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open­ing this week

Pasatiempo - - Moving Images - — com­piled by Robert B. Ker

EN­TER THE VOID French di­rec­tor Gas­par Noé calls this film a “psy­che­delic melo­drama,” and that’s putting it mildly. When a young ex­pa­tri­ate-turned-drug dealer in Tokyo is killed dur­ing a po­lice sting, the movie goes from an arty study of one self-ab­sorbed young man to a tour of a rather hal­lu­cino­genic af­ter­life. Nathaniel Brown and Paz de la Huerta star as a brother and sis­ter who love each other too much for al­most any­one’s com­fort. The cam­era acts like a wan­der­ing spirit, and the story is told through im­agery that is as non­lin­ear as a dream. Only the hal­lu­cinocen­tric will rave about this film, but it’s un­like any­thing you’ll find at the mul­ti­plex. Not rated. 142 min­utes. The Screen, Santa Fe. (Michael Wade Simp­son) See re­view, Page 46. A FILM UN­FIN­ISHED Af­ter World War II, four reels of footage de­pict­ing life in the Jewish ghet­tos of War­saw were dis­cov­ered. These im­ages were ac­cepted as re­al­ity un­til 1998, when a fifth reel — prov­ing the footage was staged as Nazi pro­pa­ganda — was dis­cov­ered. This doc­u­men­tary tells the story of the film reels and the truth be­hind their ge­n­e­sis. Not rated. 89 min­utes. Re­gal DeVargas, Santa Fe. (Not re­viewed)

IN­SIDE JOB The new­est doc­u­men­tary from Os­car-nom­i­nated di­rec­tor Charles Fer­gu­son ( No End in Sight) may not of­fer the blood and guts found in other films, but it presents its own brand of wide­spread car­nage in deal­ing with the re­cent eco­nomic cri­sis. In­ter­views with play­ers and vic­tims of the dereg­u­la­tion shell game re­veal a decades-old pat­tern of po­lit­i­cal and cor­po­rate be­hav­ior that led to a world­wide im­plo­sion of fi­nan­cial mar­kets. When de­riv­a­tives and sub­prime mort­gages merge with pros­ti­tutes, in­side-the-Belt­way sweet­heart deals, and piles of co­caine, one wishes it were just an­other Bret Eas­ton El­lis novel. In­stead, it’s real life. Rated PG-13. 108 min­utes. Re­gal DeVargas, Santa Fe. (Rob DeWalt) See re­view, Page 46.

MY MAN GOD­FREY Oh, for the days when zany so­cialites could go to the lo­cal water­front and find home­less men as part of a scav­enger hunt! Pro­duced dur­ing the Great De­pres­sion, this 1936 clas­sic fea­tures Ca­role Lom­bard as the lady and Wil­liam Pow­ell as the tramp, whom she promptly hires as her but­ler. Writ­ten by Mor­rie Ryskind and Eric Hatch and di­rected by Gre­gory La Cava, God­frey man­ages to be funny while draw­ing at­ten­tion to the se­vere class dif­fer­ences in this coun­try. Mis­cha Auer scores as an ec­cen­tric artist, who, when prompted by his bene­fac­tress (Alice Brady), be­grudg­ingly goes into his mon­key im­i­ta­tion. It’s ri­otous and timely, and it will re­mind you that Hollywood once pro­duced main­stream films that were both en­ter­tain­ing and en­light­en­ing. 7 p.m. Sun­day, Nov. 14, only. The screen­ing, in 35 mm, ben­e­fits Mak­ing Strides. Not rated. 95 min­utes.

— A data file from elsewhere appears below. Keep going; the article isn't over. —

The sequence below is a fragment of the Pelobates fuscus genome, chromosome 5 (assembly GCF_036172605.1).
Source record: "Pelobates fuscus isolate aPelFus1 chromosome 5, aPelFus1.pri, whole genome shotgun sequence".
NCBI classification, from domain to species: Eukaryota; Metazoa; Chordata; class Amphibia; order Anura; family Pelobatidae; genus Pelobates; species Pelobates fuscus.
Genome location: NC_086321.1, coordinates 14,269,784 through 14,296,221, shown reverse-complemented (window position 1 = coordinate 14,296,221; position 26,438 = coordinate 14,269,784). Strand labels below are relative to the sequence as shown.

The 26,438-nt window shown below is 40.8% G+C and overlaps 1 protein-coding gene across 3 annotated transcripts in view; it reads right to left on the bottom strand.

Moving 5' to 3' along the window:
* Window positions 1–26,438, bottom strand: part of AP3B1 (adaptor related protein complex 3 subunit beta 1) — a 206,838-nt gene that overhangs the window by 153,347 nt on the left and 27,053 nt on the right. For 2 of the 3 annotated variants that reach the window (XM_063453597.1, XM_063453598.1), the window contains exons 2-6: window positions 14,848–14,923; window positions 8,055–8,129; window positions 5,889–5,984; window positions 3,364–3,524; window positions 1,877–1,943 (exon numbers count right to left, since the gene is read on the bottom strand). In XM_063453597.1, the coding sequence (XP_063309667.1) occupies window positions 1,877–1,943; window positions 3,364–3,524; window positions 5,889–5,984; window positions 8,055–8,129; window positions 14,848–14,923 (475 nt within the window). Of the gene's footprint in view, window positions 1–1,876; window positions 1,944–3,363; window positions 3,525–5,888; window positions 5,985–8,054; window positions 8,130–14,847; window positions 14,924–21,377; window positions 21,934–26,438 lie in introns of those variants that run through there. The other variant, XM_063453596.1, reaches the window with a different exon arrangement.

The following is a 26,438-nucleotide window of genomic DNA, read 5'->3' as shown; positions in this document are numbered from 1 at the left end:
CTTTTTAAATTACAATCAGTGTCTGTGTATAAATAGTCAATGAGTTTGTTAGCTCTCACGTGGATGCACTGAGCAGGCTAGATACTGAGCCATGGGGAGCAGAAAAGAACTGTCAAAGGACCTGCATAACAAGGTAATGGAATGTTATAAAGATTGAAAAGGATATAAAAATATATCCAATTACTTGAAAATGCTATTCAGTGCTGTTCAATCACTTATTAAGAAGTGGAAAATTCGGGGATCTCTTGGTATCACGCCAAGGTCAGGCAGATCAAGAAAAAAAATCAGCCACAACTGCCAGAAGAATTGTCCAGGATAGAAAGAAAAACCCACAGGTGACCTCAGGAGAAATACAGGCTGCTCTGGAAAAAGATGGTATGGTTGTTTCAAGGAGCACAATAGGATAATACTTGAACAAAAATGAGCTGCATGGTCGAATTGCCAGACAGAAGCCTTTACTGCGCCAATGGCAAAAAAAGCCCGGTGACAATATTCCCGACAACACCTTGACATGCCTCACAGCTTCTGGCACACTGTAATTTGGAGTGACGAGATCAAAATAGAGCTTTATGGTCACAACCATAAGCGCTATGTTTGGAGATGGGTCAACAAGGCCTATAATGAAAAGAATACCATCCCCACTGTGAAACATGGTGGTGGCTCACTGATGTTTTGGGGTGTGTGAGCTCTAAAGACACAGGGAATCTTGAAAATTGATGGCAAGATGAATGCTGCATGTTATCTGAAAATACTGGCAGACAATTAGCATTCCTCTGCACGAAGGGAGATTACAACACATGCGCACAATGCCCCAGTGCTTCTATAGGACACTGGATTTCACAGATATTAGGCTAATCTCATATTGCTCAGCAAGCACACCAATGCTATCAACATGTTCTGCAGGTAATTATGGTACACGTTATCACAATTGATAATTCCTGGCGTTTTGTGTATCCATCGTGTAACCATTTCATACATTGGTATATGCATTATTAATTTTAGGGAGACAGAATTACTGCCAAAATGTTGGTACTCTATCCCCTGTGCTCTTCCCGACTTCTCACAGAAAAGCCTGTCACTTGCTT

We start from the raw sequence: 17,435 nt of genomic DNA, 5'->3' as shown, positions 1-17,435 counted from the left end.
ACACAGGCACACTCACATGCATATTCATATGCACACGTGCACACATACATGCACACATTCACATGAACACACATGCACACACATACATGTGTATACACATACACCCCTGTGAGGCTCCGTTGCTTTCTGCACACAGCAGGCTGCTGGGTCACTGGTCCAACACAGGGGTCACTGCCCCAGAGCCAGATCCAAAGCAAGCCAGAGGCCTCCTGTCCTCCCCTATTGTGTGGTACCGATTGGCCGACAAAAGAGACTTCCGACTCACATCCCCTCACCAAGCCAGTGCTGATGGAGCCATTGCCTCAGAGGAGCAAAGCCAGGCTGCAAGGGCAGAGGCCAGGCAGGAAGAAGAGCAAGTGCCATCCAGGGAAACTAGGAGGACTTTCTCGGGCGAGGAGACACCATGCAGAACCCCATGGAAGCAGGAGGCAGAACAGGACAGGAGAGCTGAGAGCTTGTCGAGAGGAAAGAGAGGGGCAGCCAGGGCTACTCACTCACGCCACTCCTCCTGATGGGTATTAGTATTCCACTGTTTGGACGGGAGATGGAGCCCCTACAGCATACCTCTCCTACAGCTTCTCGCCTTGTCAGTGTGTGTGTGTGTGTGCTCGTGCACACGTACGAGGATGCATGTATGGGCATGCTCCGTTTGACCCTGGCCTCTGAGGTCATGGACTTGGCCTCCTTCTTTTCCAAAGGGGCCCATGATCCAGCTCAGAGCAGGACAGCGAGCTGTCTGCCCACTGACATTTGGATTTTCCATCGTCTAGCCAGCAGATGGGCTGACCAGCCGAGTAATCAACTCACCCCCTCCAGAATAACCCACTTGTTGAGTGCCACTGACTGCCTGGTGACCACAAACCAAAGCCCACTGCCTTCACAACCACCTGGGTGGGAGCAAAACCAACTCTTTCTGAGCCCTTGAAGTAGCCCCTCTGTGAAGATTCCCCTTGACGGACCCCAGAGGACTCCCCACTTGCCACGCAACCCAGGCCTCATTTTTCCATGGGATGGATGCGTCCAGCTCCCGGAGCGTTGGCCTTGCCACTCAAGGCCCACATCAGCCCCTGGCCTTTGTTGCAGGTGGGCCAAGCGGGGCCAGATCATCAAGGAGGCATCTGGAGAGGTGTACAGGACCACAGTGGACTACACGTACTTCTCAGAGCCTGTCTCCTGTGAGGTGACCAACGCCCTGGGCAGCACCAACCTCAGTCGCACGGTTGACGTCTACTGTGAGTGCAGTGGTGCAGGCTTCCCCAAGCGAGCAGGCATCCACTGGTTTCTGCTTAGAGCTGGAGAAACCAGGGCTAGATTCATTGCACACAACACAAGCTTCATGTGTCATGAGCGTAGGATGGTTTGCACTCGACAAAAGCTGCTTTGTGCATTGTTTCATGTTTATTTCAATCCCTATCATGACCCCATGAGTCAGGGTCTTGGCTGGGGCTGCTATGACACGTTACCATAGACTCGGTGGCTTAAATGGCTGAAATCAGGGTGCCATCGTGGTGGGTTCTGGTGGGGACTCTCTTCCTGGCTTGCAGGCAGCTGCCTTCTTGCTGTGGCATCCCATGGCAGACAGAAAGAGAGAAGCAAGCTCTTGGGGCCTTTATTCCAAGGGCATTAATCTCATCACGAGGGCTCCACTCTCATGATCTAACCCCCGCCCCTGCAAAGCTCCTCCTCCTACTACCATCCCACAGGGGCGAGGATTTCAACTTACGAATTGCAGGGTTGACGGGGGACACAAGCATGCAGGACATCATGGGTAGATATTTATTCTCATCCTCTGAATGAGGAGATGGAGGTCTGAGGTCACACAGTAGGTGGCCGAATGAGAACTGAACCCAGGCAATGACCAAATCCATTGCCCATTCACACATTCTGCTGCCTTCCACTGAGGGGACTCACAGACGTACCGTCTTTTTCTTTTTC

CCA Cine­math­eque, Santa Fe. (Robert Nott)

SKY­LINE You know the drill: aliens are in­vad­ing Earth with their ad­vanced technology, and we’re all doomed. At least this time, they’re pick­ing on Los An­ge­les and not poor New York City. The ads show­case im­pres­sive spe­cial ef­fects and strik­ing sci-fi vi­su­als, but these small-bud­get films some­times show all the best ef­fect shots in the trail­ers. Rated PG-13. 100 min­utes. Re­gal Sta­dium 14, Santa Fe; Dream­Catcher, Es­pañola; Sto­ry­teller, Taos. (Not re­viewed)

UN­STOP­PABLE It’s been some time since we’ve had an “it’s like Speed, ex­cept ...” movie, so here’s an ac­tion pic­ture that’s like Speed, ex­cept it takes place on a train! Den­zel Washington and Chris Pine play two en­gi­neers who must stop a run­away train with no driver and no brakes and with lots of ex­plo­sives on board. It’s all in a live-long day’s work. Di­rected by ac­tion vet­eran Tony Scott. Rated PG-13. 98 min­utes. Re­gal Sta­dium 14, Santa Fe; Dream­Catcher, Es­pañola; Reel Deal, Los Alamos; Sto­ry­teller, Taos. (Not re­viewed)

WASTE LAND In Rio de Janeiro at Jardim Gra­ma­cho, the world’s largest dump, work­ers liv­ing in a tin-roof shan­ty­town spend their days wad­ing through waste heaps and build­ing an un­likely com­mu­nity of mu­tual sup­port and ad­mi­ra­tion. Into this sur­real world comes Vik Muñiz, an artist who has con­cocted pho­to­graphic por­traits from cot­ton tufts, sugar, dirt, and choco­late sauce. He makes friends with the Gra­ma­cho cata­dores, con­vinc­ing them to make soc­cer-field-size por­traits of them­selves us­ing the garbage that they spend their days sort­ing. The art is top-notch and the film is a lov­ing por­trait. Not rated. 98 min­utes. In English and Por­tuguese with sub­ti­tles. CCA Cine­math­eque, Santa Fe. (Casey Sanchez) See re­view, Page 46.

My Man God­frey

Brother, can you spare a bum? Ca­role Lom­bard and Wil­liam Pow­ell in

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